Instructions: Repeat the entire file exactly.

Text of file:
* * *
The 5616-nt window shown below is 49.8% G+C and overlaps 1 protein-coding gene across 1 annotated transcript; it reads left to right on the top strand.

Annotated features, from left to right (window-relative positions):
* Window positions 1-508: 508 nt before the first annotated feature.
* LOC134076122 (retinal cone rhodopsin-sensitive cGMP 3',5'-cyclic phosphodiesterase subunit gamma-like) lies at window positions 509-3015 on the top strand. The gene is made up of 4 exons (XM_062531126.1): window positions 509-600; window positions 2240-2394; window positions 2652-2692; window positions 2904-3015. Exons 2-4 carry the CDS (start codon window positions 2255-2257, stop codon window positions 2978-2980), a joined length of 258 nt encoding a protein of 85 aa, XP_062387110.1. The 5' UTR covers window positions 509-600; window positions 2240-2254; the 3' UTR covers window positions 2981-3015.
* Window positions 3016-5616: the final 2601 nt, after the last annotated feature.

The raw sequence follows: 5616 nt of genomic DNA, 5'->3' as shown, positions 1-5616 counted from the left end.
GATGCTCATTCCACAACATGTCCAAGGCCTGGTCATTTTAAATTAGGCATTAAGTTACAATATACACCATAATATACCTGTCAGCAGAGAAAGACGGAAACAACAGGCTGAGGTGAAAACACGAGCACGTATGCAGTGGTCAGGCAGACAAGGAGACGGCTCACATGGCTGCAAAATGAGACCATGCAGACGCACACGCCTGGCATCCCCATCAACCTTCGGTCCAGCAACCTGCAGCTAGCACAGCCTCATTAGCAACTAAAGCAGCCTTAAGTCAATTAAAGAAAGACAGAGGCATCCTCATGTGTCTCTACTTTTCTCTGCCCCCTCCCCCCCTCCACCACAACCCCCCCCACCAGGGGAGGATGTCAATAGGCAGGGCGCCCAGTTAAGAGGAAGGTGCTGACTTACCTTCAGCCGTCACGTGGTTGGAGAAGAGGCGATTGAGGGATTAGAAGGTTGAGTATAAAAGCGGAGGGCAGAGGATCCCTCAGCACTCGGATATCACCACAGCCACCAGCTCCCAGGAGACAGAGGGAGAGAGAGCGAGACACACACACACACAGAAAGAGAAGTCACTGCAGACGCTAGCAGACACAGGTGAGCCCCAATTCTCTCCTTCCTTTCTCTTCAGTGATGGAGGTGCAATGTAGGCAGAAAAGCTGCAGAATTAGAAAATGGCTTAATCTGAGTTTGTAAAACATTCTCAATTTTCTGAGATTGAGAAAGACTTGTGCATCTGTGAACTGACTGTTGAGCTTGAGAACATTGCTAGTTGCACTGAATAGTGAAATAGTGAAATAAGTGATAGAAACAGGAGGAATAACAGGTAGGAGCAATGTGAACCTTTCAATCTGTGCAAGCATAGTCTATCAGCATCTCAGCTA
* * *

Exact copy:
The 5616-nt window shown below is 49.8% G+C and overlaps 1 protein-coding gene across 1 annotated transcript; it reads left to right on the top strand.

Annotated features, from left to right (window-relative positions):
* Window positions 1-508: 508 nt before the first annotated feature.
* LOC134076122 (retinal cone rhodopsin-sensitive cGMP 3',5'-cyclic phosphodiesterase subunit gamma-like) lies at window positions 509-3015 on the top strand. The gene is made up of 4 exons (XM_062531126.1): window positions 509-600; window positions 2240-2394; window positions 2652-2692; window positions 2904-3015. Exons 2-4 carry the CDS (start codon window positions 2255-2257, stop codon window positions 2978-2980), a joined length of 258 nt encoding a protein of 85 aa, XP_062387110.1. The 5' UTR covers window positions 509-600; window positions 2240-2254; the 3' UTR covers window positions 2981-3015.
* Window positions 3016-5616: the final 2601 nt, after the last annotated feature.

The raw sequence follows: 5616 nt of genomic DNA, 5'->3' as shown, positions 1-5616 counted from the left end.
GATGCTCATTCCACAACATGTCCAAGGCCTGGTCATTTTAAATTAGGCATTAAGTTACAATATACACCATAATATACCTGTCAGCAGAGAAAGACGGAAACAACAGGCTGAGGTGAAAACACGAGCACGTATGCAGTGGTCAGGCAGACAAGGAGACGGCTCACATGGCTGCAAAATGAGACCATGCAGACGCACACGCCTGGCATCCCCATCAACCTTCGGTCCAGCAACCTGCAGCTAGCACAGCCTCATTAGCAACTAAAGCAGCCTTAAGTCAATTAAAGAAAGACAGAGGCATCCTCATGTGTCTCTACTTTTCTCTGCCCCCTCCCCCCCTCCACCACAACCCCCCCCACCAGGGGAGGATGTCAATAGGCAGGGCGCCCAGTTAAGAGGAAGGTGCTGACTTACCTTCAGCCGTCACGTGGTTGGAGAAGAGGCGATTGAGGGATTAGAAGGTTGAGTATAAAAGCGGAGGGCAGAGGATCCCTCAGCACTCGGATATCACCACAGCCACCAGCTCCCAGGAGACAGAGGGAGAGAGAGCGAGACACACACACACACAGAAAGAGAAGTCACTGCAGACGCTAGCAGACACAGGTGAGCCCCAATTCTCTCCTTCCTTTCTCTTCAGTGATGGAGGTGCAATGTAGGCAGAAAAGCTGCAGAATTAGAAAATGGCTTAATCTGAGTTTGTAAAACATTCTCAATTTTCTGAGATTGAGAAAGACTTGTGCATCTGTGAACTGACTGTTGAGCTTGAGAACATTGCTAGTTGCACTGAATAGTGAAATAGTGAAATAAGTGATAGAAACAGGAGGAATAACAGGTAGGAGCAATGTGAACCTTTCAATCTGTGCAAGCATAGTCTATCAGCATCTCAGCTA